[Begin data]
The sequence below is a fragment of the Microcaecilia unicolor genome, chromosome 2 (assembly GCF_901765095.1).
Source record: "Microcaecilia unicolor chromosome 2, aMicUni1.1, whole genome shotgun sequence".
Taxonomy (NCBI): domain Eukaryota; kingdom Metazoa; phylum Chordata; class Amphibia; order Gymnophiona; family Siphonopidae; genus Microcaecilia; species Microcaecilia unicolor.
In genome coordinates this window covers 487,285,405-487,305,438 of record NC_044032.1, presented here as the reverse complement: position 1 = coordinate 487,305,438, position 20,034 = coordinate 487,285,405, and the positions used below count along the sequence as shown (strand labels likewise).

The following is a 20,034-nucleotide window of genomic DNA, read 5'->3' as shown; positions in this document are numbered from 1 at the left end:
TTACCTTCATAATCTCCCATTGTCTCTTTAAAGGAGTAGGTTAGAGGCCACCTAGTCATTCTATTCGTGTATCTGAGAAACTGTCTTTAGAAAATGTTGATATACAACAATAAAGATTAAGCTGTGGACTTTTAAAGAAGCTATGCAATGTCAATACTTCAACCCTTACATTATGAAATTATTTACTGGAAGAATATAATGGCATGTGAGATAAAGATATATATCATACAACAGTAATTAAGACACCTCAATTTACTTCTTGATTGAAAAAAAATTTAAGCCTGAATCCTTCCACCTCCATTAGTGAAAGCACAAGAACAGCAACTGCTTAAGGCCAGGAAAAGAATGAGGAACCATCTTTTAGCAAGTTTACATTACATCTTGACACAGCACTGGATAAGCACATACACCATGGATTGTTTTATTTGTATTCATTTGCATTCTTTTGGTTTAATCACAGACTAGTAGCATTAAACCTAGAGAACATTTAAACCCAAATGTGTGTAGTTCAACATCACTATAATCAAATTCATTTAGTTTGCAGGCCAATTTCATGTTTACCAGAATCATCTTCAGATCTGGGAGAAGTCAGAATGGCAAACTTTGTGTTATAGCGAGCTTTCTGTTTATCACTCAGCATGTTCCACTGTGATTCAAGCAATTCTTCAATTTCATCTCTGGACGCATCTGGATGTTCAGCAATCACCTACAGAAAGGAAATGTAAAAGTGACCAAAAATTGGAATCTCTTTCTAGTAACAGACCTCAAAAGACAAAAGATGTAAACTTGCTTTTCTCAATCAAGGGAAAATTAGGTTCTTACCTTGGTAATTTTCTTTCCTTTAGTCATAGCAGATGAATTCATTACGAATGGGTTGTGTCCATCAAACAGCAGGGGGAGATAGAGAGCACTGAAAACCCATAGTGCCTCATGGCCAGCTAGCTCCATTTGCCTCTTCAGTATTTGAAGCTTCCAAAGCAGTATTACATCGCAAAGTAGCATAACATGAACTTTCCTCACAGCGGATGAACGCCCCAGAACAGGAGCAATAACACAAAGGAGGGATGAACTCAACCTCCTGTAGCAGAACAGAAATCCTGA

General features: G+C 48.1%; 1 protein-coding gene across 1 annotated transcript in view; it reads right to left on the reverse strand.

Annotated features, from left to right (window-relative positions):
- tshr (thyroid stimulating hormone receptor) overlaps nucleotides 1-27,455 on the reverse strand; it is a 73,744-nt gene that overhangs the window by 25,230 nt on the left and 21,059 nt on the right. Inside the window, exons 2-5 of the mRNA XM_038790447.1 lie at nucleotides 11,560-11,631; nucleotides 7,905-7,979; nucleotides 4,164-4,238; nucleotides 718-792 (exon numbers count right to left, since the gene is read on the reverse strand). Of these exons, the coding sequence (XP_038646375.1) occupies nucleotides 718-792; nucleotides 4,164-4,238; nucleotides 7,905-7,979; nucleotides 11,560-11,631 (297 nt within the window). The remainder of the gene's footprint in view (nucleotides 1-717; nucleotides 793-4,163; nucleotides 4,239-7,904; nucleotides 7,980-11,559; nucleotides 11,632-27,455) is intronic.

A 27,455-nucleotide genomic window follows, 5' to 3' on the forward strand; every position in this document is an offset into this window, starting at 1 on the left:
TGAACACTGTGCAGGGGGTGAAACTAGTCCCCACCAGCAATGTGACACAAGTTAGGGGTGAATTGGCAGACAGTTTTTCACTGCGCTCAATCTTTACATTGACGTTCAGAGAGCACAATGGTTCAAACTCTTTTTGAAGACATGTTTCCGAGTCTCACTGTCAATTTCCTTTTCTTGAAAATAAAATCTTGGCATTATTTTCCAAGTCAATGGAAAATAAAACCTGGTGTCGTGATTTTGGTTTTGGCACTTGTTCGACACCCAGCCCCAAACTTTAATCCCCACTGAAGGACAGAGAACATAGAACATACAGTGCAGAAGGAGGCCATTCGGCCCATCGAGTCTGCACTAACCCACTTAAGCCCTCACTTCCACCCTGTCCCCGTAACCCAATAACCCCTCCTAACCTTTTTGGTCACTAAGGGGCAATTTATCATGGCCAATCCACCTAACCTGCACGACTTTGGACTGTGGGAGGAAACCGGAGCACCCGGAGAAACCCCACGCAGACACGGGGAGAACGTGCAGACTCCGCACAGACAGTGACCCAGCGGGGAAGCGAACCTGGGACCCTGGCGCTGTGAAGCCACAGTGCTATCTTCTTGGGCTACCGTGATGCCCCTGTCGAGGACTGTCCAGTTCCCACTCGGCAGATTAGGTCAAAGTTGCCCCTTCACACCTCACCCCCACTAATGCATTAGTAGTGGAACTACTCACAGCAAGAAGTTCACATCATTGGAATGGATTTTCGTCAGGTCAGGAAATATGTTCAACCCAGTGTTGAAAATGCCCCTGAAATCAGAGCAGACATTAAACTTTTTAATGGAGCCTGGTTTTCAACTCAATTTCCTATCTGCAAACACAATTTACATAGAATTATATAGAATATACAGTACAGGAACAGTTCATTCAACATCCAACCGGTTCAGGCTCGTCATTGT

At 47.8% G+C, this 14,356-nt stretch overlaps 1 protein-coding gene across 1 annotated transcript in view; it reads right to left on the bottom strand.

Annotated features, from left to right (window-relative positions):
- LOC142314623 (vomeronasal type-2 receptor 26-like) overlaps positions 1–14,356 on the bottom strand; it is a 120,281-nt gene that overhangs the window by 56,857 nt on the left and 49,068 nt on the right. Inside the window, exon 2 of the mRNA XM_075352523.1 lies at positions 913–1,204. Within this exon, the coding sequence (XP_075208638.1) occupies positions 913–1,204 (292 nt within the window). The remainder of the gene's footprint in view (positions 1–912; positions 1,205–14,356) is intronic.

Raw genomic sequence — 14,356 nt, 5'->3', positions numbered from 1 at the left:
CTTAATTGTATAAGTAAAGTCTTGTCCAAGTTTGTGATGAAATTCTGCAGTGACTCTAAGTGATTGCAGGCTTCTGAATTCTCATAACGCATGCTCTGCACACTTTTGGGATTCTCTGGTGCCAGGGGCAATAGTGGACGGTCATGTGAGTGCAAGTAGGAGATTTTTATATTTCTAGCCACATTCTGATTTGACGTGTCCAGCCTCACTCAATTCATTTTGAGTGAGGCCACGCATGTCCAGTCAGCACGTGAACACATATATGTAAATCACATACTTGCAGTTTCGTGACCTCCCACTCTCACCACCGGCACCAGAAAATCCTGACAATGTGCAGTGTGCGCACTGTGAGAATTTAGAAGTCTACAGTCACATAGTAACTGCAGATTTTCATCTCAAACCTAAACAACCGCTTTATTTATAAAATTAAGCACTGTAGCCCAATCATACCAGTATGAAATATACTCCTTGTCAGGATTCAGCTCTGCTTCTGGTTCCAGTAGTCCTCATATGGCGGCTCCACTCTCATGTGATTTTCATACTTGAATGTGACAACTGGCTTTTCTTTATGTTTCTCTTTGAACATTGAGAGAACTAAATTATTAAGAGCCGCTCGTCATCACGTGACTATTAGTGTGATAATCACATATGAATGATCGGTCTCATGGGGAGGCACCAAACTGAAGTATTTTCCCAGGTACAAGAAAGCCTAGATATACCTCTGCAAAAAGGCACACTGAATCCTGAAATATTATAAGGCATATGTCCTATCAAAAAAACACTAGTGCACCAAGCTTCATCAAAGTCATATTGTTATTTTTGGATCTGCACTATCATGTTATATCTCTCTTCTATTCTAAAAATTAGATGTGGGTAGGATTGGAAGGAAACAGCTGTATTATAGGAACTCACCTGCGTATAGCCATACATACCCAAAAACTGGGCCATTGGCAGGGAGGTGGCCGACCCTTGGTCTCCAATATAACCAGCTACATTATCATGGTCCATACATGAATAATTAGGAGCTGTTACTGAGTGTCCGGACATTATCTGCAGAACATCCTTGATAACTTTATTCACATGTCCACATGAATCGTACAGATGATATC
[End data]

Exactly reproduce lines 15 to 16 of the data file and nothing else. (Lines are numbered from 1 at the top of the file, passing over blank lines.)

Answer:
Raw genomic sequence — 14,356 nt, 5'->3', positions numbered from 1 at the left:
CTTAATTGTATAAGTAAAGTCTTGTCCAAGTTTGTGATGAAATTCTGCAGTGACTCTAAGTGATTGCAGGCTTCTGAATTCTCATAACGCATGCTCTGCACACTTTTGGGATTCTCTGGTGCCAGGGGCAATAGTGGACGGTCATGTGAGTGCAAGTAGGAGATTTTTATATTTCTAGCCACATTCTGATTTGACGTGTCCAGCCTCACTCAATTCATTTTGAGTGAGGCCACGCATGTCCAGTCAGCACGTGAACACATATATGTAAATCACATACTTGCAGTTTCGTGACCTCCCACTCTCACCACCGGCACCAGAAAATCCTGACAATGTGCAGTGTGCGCACTGTGAGAATTTAGAAGTCTACAGTCACATAGTAACTGCAGATTTTCATCTCAAACCTAAACAACCGCTTTATTTATAAAATTAAGCACTGTAGCCCAATCATACCAGTATGAAATATACTCCTTGTCAGGATTCAGCTCTGCTTCTGGTTCCAGTAGTCCTCATATGGCGGCTCCACTCTCATGTGATTTTCATACTTGAATGTGACAACTGGCTTTTCTTTATGTTTCTCTTTGAACATTGAGAGAACTAAATTATTAAGAGCCGCTCGTCATCACGTGACTATTAGTGTGATAATCACATATGAATGATCGGTCTCATGGGGAGGCACCAAACTGAAGTATTTTCCCAGGTACAAGAAAGCCTAGATATACCTCTGCAAAAAGGCACACTGAATCCTGAAATATTATAAGGCATATGTCCTATCAAAAAAACACTAGTGCACCAAGCTTCATCAAAGTCATATTGTTATTTTTGGATCTGCACTATCATGTTATATCTCTCTTCTATTCTAAAAATTAGATGTGGGTAGGATTGGAAGGAAACAGCTGTATTATAGGAACTCACCTGCGTATAGCCATACATACCCAAAAACTGGGCCATTGGCAGGGAGGTGGCCGACCCTTGGTCTCCAATATAACCAGCTACATTATCATGGTCCATACATGAATAATTAGGAGCTGTTACTGAGTGTCCGGACATTATCTGCAGAACATCCTTGATAACTTTATTCACATGTCCACATGAATCGTACAGATGATATC